RODAS, Cienfuegos.–Cuba’s first discovery of a Cretaceous period starfish fossil recently occurred in the municipality of Rodas.
It was found by researcher and member of the Cuban Society of Geology, Carlos Rafael Borges Sellén, who told Granma that the fossil was uncovered at the Aguadita farm, about six kilometers from the municipal capital of Rodas, Cienfuegos province, as part of the identification of new sites in the Damují Paleontological Region.
With a diameter of four centimeters, the fossil was discovered on the banks of a stream on said farm, where Cretaceous strata outcrops composed of fine polymictic sands were recorded, accompanied by a rich marine fauna of invertebrate macrofossils.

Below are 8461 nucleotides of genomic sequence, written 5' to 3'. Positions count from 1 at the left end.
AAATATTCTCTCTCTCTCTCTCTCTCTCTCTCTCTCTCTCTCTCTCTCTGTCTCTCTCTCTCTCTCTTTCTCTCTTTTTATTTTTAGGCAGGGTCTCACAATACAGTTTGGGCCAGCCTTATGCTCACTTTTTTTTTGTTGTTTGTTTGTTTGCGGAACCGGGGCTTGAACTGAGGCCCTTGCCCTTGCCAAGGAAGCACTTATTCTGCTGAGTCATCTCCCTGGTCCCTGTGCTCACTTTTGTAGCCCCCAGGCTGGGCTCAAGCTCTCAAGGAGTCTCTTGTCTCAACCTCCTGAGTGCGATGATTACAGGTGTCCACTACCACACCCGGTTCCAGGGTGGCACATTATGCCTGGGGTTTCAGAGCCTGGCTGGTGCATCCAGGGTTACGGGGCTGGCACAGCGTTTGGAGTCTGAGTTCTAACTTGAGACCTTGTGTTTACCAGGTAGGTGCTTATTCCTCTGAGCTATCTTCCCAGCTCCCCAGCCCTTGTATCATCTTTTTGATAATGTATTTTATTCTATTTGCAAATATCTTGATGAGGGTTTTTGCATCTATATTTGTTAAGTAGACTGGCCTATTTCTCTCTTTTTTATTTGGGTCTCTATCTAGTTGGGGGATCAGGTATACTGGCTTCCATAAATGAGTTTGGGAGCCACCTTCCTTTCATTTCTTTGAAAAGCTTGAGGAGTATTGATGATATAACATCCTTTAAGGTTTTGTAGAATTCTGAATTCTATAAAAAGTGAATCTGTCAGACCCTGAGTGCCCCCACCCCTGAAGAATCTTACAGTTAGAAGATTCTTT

An authority on the subject in Cuba, Doctor of Geological Sciences Reynaldo Rojas Consuegra, noted that the recent discovery is the oldest known example of this type of organism on the archipelago, and the only one to date from the Cretaceous period.
There are only two previous known scientific reports of starfish fossils found in Cuba, written in the 20th century by renowned paleontologist Mario Sánchez Roig, consisting of two species: Nymphaster miocenicus and Stauranderauster sanchezi, both dating from the Tertiary period.